e martë, 17 korrik 2007

James 3:13-18 (cont.)

Passage: Who is wise and understanding among you? Let him show by good conduct that his works are done in the meekness of wisdom. But if you have bitter envy and self-seeking in your hearts, do not boast and lie against the truth. This wisdom does not descend from above but is earthly, sensual, demonic. For where envy and self-seeking exist, confusion and every evil thing are there. But the wisdom that is from above is first pure, then peaceable, gentle, willing to yield, full of mercy and good fruits, without partiality and without hypocrisy. Now the fruit of righteousness is sown in peace by those who make peace.

Journal: The "wisdom that is from above," a vertical wisdom, is derived from and in God. This wisdom is distinguished from the wisdom that is around us, a horizontal wisdom, that is derived from the striving of man. How does a man distinguish between vertical wisdom and horizontal wisdom? Do the two morph into one greater wisdom? Is this not what religion is all about, the quest of man to attain greater and greater wisdom, and occasionally nod his head to some higher power or force?

James instructs us how to distinguish between relative wisdom, the wisdom that changes with the latest revelation of man, and eternal wisdom, the wisdom that is based on the revelation of God to man. Not surprisingly, James defines this wisdom in action; that is, wisdom is defined by a man's life and not by the mere words of men. ("But the wisdom that is from above is first pure, then peaceable, gentle, willing to yield, full of mercy and good fruits, without partiality and without hypocrisy.") The wise man has a peaceable and gentle spirit, strives to help those around him without regard to class or reward, and walks his talk. I see a man (or woman) who boldly lives out God's word, and yet does so in a way that makes it very difficult to criticize his action or motive, for his deed follows his word, and his word is intended to reach out to those in dire need. Do you see this wisdom, for is it not a wisdom that can be seen and not just heard. Wisdom is not Confucius, able to turn a word. Wisdom is Paul, enabled for the Word. This enablement produces fruit, the "fruit of righteousness."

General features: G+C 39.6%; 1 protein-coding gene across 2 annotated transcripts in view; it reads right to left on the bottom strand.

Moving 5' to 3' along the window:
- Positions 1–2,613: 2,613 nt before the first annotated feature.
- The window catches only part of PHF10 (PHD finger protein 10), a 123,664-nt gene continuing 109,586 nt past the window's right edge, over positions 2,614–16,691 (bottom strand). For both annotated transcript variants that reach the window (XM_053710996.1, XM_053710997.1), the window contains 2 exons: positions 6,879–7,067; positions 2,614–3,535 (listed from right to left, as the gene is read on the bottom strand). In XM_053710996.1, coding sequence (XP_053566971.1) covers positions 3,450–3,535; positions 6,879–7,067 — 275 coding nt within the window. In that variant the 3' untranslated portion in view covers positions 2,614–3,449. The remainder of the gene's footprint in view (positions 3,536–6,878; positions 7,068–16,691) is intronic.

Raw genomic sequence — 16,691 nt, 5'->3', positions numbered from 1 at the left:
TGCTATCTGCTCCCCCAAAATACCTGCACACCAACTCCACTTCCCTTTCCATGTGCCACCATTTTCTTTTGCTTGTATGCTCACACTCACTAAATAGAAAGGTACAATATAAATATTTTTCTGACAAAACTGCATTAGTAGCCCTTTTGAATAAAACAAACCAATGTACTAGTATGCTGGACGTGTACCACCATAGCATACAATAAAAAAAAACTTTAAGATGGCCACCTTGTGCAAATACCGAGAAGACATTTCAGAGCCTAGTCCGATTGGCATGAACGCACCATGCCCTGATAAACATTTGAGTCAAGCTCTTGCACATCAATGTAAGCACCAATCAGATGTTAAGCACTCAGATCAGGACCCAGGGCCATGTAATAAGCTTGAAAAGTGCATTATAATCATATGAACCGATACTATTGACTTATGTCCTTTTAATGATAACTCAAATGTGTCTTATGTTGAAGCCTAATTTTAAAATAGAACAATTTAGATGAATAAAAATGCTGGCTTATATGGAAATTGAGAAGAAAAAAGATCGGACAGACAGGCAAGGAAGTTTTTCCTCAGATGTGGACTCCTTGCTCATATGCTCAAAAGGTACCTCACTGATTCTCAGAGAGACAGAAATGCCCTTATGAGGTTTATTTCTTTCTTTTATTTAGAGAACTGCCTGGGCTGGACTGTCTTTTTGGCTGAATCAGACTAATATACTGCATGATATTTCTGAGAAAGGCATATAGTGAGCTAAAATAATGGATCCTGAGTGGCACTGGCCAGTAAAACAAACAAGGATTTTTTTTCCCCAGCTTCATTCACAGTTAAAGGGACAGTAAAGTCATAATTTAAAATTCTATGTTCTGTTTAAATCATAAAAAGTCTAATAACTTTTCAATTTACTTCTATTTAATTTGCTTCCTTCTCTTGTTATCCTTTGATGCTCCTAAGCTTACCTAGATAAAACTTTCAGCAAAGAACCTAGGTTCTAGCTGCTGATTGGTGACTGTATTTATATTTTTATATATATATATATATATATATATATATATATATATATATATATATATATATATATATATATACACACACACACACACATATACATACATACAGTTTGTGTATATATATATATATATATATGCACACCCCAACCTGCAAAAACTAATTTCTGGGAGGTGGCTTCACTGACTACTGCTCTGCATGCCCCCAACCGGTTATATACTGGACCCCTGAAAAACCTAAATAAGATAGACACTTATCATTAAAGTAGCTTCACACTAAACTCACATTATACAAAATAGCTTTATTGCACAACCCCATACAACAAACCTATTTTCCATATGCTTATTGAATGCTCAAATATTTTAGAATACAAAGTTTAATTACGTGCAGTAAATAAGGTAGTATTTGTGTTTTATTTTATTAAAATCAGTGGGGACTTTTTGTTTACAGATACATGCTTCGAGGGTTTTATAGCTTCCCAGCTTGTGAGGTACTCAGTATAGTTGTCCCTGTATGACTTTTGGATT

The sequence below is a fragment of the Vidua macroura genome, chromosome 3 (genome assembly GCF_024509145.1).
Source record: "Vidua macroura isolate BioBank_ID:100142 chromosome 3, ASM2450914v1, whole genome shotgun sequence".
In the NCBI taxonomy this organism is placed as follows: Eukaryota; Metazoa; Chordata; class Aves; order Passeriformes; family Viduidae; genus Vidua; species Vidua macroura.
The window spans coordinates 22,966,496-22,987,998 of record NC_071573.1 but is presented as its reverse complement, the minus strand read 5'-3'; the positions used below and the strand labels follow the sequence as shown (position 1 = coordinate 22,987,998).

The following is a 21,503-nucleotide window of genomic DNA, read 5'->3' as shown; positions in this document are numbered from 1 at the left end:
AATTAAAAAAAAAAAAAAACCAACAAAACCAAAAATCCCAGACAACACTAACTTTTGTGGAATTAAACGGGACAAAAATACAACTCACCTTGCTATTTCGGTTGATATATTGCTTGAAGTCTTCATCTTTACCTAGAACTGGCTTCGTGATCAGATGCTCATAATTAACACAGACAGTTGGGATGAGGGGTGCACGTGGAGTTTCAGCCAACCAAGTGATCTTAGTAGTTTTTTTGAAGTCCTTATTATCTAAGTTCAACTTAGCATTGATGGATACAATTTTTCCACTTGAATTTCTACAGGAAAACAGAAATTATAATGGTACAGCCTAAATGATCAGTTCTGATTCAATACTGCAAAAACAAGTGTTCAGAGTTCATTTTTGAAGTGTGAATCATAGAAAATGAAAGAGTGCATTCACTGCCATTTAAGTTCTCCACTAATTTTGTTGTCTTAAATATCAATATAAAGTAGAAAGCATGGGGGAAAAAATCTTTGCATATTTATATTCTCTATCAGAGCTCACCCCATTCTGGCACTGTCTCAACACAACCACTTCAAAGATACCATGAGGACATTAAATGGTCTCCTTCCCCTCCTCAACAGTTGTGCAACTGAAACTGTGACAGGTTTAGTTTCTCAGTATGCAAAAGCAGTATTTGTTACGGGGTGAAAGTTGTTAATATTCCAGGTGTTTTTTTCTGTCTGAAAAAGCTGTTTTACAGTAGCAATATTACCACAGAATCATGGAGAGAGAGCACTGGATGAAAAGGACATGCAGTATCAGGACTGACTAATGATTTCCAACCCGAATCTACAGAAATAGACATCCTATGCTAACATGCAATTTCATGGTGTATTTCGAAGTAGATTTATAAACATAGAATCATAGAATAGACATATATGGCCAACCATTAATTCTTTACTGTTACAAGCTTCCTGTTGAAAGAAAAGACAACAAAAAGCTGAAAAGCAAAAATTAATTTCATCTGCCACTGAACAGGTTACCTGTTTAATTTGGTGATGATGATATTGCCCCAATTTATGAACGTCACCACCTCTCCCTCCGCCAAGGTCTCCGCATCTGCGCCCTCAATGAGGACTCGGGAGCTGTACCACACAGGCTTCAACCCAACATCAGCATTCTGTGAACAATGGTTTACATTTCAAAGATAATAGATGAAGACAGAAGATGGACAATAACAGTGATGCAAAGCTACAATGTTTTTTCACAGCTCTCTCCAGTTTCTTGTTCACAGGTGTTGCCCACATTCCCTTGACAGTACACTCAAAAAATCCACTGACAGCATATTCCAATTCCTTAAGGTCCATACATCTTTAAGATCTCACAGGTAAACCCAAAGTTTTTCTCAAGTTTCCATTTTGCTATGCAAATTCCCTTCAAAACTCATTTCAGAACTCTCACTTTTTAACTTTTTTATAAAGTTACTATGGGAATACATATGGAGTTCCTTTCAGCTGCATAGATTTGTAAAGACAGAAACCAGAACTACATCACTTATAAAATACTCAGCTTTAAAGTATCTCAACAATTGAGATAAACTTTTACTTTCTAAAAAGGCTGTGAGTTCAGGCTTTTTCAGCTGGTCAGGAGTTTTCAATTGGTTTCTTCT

Heard 'Round the House:
As I mentioned, Jill, Song (age 9; adopted from China) and Anna (age 7) went to Tulsa to Chinese Culture Camp last week. (You know, Tulsa, Oklahoma, that Asian hotbed; actually, it was in Tulsa because the adoption agency hosting the camp is based there). Jill said it put a tear in her eye to look around the room and see about 150 Chinese children that American families had adopted. Anna has always been proud that she went to China with mommy to get Song back in 1999 (Jill was pregnant with Anna when she went to Shanghai, and Anna used to claim that she remembers China because she poked her head out and looked around while they were there.) In any event, Anna was obviously impressed by the festivities as she announced this cultural regret on the way home from the camp --
Anna: "Mommy, why couldn't you have had me while we were over in China picking up Song. Then, I could have been Chinese . . ."